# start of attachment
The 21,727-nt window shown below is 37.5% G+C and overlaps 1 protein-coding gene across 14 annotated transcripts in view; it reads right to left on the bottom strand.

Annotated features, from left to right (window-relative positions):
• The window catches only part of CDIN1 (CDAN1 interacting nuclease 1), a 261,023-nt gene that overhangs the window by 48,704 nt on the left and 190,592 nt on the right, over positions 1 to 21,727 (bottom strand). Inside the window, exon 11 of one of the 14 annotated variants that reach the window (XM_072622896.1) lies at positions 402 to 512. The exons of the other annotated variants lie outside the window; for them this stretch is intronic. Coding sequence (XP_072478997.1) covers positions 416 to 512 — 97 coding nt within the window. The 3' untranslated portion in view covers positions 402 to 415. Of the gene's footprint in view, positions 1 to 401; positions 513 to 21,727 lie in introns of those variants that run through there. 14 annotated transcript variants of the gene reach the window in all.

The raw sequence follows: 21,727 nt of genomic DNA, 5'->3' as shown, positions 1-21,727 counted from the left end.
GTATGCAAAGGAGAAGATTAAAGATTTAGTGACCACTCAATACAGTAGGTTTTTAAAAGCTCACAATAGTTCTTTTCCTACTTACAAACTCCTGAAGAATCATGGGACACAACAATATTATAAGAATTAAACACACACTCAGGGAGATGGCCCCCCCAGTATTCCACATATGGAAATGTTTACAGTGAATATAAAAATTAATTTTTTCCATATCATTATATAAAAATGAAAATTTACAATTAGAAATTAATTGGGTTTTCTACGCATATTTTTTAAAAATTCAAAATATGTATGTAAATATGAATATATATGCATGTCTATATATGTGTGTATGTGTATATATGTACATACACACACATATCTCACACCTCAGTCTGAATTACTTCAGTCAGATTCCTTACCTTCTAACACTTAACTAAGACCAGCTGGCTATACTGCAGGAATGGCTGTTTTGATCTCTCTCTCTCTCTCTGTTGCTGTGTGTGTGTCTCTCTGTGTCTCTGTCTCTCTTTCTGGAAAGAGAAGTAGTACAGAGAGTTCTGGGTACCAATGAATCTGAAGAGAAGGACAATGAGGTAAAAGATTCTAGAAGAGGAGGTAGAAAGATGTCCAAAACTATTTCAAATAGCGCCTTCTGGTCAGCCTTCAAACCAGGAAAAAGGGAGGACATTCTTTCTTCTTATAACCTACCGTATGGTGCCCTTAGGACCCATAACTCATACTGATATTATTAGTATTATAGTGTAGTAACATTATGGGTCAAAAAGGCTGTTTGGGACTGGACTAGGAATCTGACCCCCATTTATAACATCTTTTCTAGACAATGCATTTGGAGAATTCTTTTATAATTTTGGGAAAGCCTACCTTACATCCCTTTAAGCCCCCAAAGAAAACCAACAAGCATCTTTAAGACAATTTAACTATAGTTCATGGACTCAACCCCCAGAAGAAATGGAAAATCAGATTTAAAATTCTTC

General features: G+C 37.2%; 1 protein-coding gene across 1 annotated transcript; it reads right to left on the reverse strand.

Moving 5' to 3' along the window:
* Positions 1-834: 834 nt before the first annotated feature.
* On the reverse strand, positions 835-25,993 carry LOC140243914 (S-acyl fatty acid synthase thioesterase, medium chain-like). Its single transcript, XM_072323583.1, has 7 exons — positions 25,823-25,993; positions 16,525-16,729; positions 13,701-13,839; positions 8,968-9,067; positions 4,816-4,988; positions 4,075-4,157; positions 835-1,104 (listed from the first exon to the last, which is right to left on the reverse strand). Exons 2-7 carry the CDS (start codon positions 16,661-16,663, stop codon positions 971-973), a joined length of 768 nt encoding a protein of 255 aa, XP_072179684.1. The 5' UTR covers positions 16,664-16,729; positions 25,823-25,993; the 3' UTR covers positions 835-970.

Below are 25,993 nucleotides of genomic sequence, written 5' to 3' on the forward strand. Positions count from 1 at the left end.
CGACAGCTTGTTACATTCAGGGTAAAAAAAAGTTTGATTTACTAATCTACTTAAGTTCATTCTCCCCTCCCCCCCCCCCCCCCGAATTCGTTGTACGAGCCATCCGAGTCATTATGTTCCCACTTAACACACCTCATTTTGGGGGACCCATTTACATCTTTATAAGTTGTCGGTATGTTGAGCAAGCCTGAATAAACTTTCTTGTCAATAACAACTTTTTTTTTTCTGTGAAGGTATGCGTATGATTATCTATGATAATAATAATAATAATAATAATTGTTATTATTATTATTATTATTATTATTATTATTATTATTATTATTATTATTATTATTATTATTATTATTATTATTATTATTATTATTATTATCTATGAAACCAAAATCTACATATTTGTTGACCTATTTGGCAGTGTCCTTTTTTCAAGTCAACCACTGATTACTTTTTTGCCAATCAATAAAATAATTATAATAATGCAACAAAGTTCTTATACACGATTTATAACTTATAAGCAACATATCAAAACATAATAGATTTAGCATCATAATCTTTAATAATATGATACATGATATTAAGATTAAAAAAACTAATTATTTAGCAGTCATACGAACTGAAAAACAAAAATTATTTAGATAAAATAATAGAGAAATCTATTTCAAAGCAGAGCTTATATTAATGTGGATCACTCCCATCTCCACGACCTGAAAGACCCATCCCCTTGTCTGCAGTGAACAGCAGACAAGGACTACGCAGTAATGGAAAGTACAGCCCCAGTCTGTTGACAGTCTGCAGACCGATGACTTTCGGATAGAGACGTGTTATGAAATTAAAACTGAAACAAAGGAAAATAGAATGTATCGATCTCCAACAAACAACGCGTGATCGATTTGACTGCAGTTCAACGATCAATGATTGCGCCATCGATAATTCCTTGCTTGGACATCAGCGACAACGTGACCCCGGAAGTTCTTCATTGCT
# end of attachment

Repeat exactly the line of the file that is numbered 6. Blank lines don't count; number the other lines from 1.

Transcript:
General features: G+C 37.2%; 1 protein-coding gene across 1 annotated transcript; it reads right to left on the reverse strand.